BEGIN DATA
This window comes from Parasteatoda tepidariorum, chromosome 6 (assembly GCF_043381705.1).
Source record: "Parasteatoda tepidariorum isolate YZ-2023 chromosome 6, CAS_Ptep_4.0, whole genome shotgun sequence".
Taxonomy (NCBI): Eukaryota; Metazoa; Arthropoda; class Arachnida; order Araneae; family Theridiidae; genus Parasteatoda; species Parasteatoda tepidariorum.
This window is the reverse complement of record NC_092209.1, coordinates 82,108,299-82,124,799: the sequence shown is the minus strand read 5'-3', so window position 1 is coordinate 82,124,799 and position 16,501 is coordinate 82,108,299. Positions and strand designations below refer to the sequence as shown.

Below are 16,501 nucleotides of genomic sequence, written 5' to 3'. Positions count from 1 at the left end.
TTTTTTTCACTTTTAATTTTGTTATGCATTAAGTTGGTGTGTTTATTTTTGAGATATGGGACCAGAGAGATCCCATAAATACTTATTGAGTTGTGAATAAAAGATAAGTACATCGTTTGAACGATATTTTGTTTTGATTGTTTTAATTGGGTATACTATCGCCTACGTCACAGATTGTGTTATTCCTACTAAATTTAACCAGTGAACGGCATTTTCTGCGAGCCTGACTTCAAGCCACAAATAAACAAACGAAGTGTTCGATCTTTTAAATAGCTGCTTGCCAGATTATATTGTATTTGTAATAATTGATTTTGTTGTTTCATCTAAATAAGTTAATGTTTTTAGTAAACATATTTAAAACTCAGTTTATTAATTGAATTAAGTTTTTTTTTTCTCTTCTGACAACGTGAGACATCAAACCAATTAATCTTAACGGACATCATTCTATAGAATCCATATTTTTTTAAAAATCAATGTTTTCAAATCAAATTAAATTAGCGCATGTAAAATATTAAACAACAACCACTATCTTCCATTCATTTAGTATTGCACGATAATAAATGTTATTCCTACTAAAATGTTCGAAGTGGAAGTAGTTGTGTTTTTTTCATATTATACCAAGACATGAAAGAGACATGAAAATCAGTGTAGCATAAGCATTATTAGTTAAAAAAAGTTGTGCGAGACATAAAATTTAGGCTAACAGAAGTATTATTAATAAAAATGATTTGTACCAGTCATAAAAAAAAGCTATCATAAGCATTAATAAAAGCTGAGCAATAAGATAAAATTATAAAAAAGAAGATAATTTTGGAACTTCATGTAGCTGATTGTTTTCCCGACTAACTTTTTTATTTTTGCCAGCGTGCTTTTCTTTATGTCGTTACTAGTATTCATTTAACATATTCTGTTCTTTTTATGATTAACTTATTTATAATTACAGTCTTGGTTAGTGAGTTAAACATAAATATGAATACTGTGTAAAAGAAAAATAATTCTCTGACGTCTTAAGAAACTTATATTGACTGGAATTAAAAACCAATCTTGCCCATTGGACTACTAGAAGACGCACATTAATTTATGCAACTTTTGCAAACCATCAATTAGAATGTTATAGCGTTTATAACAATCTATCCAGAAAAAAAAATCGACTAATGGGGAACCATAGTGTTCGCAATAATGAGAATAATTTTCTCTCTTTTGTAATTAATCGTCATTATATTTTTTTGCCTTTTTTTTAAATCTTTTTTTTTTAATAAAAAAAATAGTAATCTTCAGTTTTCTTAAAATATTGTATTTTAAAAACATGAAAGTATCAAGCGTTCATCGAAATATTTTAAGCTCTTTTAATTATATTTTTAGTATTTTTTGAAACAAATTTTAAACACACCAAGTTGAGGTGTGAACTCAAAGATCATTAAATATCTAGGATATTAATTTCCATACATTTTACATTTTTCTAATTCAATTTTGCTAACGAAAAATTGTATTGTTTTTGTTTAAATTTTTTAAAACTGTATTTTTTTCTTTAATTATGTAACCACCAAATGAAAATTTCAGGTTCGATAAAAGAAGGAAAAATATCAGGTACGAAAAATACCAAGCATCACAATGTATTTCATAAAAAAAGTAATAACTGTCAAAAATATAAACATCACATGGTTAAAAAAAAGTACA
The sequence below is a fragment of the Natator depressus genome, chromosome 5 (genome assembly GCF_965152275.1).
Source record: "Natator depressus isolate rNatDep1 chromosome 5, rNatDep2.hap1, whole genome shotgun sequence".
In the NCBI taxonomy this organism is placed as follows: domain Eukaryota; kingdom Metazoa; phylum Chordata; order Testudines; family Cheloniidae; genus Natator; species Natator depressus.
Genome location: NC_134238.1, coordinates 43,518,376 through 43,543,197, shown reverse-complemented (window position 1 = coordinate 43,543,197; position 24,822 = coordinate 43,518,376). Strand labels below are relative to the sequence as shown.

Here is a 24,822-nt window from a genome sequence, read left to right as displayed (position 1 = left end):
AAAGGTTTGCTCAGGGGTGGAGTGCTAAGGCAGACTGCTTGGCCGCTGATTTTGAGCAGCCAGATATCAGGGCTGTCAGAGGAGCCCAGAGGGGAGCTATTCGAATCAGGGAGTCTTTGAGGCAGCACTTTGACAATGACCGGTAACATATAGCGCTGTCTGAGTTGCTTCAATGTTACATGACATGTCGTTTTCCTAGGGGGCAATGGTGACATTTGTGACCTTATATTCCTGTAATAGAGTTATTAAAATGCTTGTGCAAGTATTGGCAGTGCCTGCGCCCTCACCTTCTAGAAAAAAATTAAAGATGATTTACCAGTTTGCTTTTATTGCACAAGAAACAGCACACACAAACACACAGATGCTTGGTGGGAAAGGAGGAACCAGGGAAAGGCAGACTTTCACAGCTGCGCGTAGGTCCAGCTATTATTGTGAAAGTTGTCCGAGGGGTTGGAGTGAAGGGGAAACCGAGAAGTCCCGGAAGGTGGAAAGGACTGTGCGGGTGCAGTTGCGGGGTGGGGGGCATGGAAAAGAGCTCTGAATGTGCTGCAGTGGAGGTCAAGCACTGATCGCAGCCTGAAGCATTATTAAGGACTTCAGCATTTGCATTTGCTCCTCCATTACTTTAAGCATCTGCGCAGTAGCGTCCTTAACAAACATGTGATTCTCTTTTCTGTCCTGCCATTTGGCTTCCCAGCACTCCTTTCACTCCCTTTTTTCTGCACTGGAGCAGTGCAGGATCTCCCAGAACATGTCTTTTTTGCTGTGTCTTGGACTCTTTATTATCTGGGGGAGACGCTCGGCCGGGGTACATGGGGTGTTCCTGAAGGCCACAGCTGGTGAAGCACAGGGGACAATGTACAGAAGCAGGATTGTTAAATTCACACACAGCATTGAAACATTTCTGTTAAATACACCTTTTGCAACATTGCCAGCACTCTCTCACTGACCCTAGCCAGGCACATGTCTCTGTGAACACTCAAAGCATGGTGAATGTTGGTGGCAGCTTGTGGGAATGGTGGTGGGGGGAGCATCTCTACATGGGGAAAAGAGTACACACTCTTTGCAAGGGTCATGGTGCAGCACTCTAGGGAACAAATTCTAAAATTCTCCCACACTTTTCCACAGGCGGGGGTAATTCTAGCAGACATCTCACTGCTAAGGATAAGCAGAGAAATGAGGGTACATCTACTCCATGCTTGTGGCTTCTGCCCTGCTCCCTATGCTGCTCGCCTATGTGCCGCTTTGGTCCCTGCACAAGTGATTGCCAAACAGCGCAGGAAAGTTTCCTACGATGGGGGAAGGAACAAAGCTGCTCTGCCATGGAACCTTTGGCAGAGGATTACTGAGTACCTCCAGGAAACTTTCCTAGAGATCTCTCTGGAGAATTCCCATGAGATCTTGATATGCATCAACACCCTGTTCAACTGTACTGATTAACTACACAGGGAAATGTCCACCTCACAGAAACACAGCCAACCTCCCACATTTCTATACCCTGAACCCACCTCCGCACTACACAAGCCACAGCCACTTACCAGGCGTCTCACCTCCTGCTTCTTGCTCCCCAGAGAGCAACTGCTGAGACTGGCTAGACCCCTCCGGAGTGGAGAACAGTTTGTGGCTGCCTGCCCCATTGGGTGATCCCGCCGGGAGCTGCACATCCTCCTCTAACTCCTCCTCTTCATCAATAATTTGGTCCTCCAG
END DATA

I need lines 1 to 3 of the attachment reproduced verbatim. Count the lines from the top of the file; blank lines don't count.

This window comes from Parasteatoda tepidariorum, chromosome 6 (assembly GCF_043381705.1).
Source record: "Parasteatoda tepidariorum isolate YZ-2023 chromosome 6, CAS_Ptep_4.0, whole genome shotgun sequence".
Taxonomy (NCBI): Eukaryota; Metazoa; Arthropoda; class Arachnida; order Araneae; family Theridiidae; genus Parasteatoda; species Parasteatoda tepidariorum.